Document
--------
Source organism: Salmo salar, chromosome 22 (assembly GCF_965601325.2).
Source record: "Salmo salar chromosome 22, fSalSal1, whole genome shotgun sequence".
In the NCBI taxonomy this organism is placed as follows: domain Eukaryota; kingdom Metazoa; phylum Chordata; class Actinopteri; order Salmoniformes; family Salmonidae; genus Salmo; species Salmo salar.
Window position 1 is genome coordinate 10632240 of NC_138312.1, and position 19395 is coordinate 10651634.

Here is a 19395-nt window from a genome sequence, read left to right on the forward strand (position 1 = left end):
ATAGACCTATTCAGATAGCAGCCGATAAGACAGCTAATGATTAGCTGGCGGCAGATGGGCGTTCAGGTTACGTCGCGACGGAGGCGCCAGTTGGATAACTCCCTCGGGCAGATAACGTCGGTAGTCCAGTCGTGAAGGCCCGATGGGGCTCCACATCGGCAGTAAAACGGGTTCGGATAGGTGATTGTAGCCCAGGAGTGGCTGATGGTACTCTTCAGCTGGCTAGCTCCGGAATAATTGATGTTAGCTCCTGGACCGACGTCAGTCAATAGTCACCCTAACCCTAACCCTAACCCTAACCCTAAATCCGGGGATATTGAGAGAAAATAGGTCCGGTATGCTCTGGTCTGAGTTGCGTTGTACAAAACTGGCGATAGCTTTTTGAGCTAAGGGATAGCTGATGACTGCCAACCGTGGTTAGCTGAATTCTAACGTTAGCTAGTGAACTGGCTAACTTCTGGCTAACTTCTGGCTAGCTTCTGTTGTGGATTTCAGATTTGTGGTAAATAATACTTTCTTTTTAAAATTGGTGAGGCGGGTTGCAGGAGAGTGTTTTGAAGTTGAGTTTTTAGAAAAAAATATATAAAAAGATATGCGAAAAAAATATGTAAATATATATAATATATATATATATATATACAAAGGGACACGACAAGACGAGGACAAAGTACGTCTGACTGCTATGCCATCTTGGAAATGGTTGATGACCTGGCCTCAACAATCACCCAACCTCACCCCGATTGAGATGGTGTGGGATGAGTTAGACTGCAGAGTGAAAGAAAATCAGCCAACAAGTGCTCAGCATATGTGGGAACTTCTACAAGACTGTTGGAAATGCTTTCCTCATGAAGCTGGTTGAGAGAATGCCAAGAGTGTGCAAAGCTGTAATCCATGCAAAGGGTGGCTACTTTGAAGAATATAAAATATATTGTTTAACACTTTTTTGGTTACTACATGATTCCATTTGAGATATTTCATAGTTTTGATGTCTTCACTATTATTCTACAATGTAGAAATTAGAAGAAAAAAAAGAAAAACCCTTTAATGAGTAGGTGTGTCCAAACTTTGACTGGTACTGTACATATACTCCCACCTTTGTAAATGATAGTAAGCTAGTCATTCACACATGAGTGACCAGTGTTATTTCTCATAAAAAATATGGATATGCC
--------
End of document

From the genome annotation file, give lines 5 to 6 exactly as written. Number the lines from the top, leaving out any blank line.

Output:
Here is a 19395-nt window from a genome sequence, read left to right on the forward strand (position 1 = left end):
ATAGACCTATTCAGATAGCAGCCGATAAGACAGCTAATGATTAGCTGGCGGCAGATGGGCGTTCAGGTTACGTCGCGACGGAGGCGCCAGTTGGATAACTCCCTCGGGCAGATAACGTCGGTAGTCCAGTCGTGAAGGCCCGATGGGGCTCCACATCGGCAGTAAAACGGGTTCGGATAGGTGATTGTAGCCCAGGAGTGGCTGATGGTACTCTTCAGCTGGCTAGCTCCGGAATAATTGATGTTAGCTCCTGGACCGACGTCAGTCAATAGTCACCCTAACCCTAACCCTAACCCTAACCCTAAATCCGGGGATATTGAGAGAAAATAGGTCCGGTATGCTCTGGTCTGAGTTGCGTTGTACAAAACTGGCGATAGCTTTTTGAGCTAAGGGATAGCTGATGACTGCCAACCGTGGTTAGCTGAATTCTAACGTTAGCTAGTGAACTGGCTAACTTCTGGCTAACTTCTGGCTAGCTTCTGTTGTGGATTTCAGATTTGTGGTAAATAATACTTTCTTTTTAAAATTGGTGAGGCGGGTTGCAGGAGAGTGTTTTGAAGTTGAGTTTTTAGAAAAAAATATATAAAAAGATATGCGAAAAAAATATGTAAATATATATAATATATATATATATATATACAAAGGGACACGACAAGACGAGGACAAAGTACGTCTGACTGCTATGCCATCTTGGAAATGGTTGATGACCTGGCCTCAACAATCACCCAACCTCACCCCGATTGAGATGGTGTGGGATGAGTTAGACTGCAGAGTGAAAGAAAATCAGCCAACAAGTGCTCAGCATATGTGGGAACTTCTACAAGACTGTTGGAAATGCTTTCCTCATGAAGCTGGTTGAGAGAATGCCAAGAGTGTGCAAAGCTGTAATCCATGCAAAGGGTGGCTACTTTGAAGAATATAAAATATATTGTTTAACACTTTTTTGGTTACTACATGATTCCATTTGAGATATTTCATAGTTTTGATGTCTTCACTATTATTCTACAATGTAGAAATTAGAAGAAAAAAAAGAAAAACCCTTTAATGAGTAGGTGTGTCCAAACTTTGACTGGTACTGTACATATACTCCCACCTTTGTAAATGATAGTAAGCTAGTCATTCACACATGAGTGACCAGTGTTATTTCTCATAAAAAATATGGATATGCC